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PAMPA, Texas (AP) - Rick Roach got elected district attorney in West Texas on a vow to rid the streets of drug dealers and users, and he went after them mercilessly.
"Drugs, drug usage, drug trafficking has become a scourge in our society," Roach thundered during closing arguments at a drug trial that sent a 30-year-old man to prison for 60 years in 2001.
Few guessed, until recently at least, the hypocrisy behind it all: Roach himself did drugs.
Roach, 55, was arrested inside a courtroom Jan. 11 and charged with possessing methamphetamine and cocaine. In February, he took a plea bargain on one charge - possession of a gun by a drug addict. He could get up to 10 years in prison when he is sentenced in mid-April.
Roach said he had suffered from depression from age 13, and that he used illegal drugs to medicate himself.
"I just sort of, you might say, went nuts: I made irrational and wrong decisions," he said. "There's no excuse. I've gotten what I deserve."
Now under house arrest at his mother's home until sentencing, he declined to comment. An electronic monitoring device prohibits him from venturing more than 200 feet from the house.
The tough-on-drugs D.A. won re-election in November in his five-county Texas Panhandle district and was just days into his second term when he was arrested.
John Mann, the district attorney who lost to Roach in 2000, said he noticed a difference in the man about 18 months before Roach stepped down in February. Roach had "kind of backed off" drug prosecutions, Mann said.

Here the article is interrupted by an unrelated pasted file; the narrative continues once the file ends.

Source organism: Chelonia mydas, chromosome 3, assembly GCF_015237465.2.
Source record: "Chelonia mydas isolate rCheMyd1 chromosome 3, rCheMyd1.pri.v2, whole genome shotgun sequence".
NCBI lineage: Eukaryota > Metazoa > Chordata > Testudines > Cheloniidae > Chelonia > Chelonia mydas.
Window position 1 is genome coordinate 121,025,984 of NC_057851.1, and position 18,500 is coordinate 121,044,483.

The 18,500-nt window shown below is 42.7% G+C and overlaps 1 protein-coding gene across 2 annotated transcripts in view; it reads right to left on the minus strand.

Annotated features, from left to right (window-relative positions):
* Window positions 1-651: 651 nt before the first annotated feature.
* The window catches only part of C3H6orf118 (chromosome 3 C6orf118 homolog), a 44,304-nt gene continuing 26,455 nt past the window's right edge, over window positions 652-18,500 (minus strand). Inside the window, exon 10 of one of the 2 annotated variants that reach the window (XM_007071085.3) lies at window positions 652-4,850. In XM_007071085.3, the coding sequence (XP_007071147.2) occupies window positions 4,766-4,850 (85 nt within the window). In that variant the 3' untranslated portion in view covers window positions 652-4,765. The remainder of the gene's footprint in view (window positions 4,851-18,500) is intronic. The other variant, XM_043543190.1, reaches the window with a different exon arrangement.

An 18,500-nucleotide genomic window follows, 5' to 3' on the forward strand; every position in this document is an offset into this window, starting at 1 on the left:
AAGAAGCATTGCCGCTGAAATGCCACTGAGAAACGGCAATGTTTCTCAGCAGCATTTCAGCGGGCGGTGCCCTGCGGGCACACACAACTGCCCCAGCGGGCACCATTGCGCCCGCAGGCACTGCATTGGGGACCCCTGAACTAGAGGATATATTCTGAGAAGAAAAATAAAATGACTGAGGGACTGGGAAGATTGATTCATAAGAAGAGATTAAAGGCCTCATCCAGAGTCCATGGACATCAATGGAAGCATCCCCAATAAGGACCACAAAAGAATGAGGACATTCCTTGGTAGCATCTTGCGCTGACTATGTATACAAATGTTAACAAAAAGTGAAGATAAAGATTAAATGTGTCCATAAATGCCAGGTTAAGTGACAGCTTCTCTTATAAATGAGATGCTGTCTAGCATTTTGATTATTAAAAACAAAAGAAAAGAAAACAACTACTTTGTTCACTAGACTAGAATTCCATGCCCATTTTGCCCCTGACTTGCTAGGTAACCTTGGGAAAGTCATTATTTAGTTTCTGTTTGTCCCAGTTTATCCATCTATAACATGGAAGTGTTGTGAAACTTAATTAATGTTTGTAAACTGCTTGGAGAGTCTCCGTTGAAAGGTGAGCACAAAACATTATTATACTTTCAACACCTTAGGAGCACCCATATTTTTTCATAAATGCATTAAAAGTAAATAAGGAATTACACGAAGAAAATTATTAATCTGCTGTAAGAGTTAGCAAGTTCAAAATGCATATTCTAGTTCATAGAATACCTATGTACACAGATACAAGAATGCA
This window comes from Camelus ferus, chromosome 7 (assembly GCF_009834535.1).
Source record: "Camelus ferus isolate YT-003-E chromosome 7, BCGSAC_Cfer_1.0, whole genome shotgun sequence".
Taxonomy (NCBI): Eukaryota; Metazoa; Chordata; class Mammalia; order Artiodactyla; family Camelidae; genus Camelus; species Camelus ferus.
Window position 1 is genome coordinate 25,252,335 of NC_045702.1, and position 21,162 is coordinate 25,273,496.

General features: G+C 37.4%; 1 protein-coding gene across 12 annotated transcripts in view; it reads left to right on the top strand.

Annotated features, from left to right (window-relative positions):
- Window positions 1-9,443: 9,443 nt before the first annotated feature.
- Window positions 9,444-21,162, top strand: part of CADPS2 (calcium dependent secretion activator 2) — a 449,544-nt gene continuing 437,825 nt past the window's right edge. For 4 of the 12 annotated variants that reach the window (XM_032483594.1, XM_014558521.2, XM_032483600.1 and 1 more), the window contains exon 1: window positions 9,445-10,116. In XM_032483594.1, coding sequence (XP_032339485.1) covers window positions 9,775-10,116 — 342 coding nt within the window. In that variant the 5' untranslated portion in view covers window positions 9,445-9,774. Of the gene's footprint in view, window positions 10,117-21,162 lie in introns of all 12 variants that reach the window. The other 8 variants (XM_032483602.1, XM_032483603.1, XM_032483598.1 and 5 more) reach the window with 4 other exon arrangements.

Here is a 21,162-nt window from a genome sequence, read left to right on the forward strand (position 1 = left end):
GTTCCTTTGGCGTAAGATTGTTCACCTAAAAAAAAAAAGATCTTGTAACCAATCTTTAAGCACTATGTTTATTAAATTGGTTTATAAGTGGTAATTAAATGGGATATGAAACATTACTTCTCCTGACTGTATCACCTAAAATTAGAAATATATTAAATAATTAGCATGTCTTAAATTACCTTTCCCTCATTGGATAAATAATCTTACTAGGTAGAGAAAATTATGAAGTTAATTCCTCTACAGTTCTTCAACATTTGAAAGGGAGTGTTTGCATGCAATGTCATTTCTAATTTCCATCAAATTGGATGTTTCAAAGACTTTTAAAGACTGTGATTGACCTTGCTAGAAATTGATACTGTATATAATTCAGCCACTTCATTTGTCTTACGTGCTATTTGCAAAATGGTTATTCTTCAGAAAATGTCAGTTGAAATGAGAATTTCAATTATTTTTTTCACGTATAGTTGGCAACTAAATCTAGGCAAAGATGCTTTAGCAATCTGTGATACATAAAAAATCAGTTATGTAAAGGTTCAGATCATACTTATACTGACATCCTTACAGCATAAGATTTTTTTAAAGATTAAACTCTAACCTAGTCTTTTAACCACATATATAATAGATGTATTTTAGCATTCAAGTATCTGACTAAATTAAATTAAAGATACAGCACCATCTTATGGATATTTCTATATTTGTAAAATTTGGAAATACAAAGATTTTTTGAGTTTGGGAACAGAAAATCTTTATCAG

"I think it was probably his inability to be coherent," Mann said. "I saw him acting like a fool for a year and half."
Roach became prone to extreme mood swings and was sometimes incoherent and paranoid, according to court documents. He also had lost 30 pounds and his skin was sallow.
Shortly before his arrest, a worker in his office in Pampa found a syringe containing meth residue floating in a toilet. And according to court records, Roach shot up drugs in front of an employee in his office.
He also had trouble sitting still and had unexplained absences from work. In December, he appeared "wired" during a court hearing, fumbling through papers and repeating what defense lawyers said until a judge told him to be quiet, Mann said.
That same month, outside a different courtroom, Roach was jumpy and could not carry on a coherent conversation, prompting courthouse employees to speculate that he was "on something," said Leslie Breeding, the Roberts County attorney.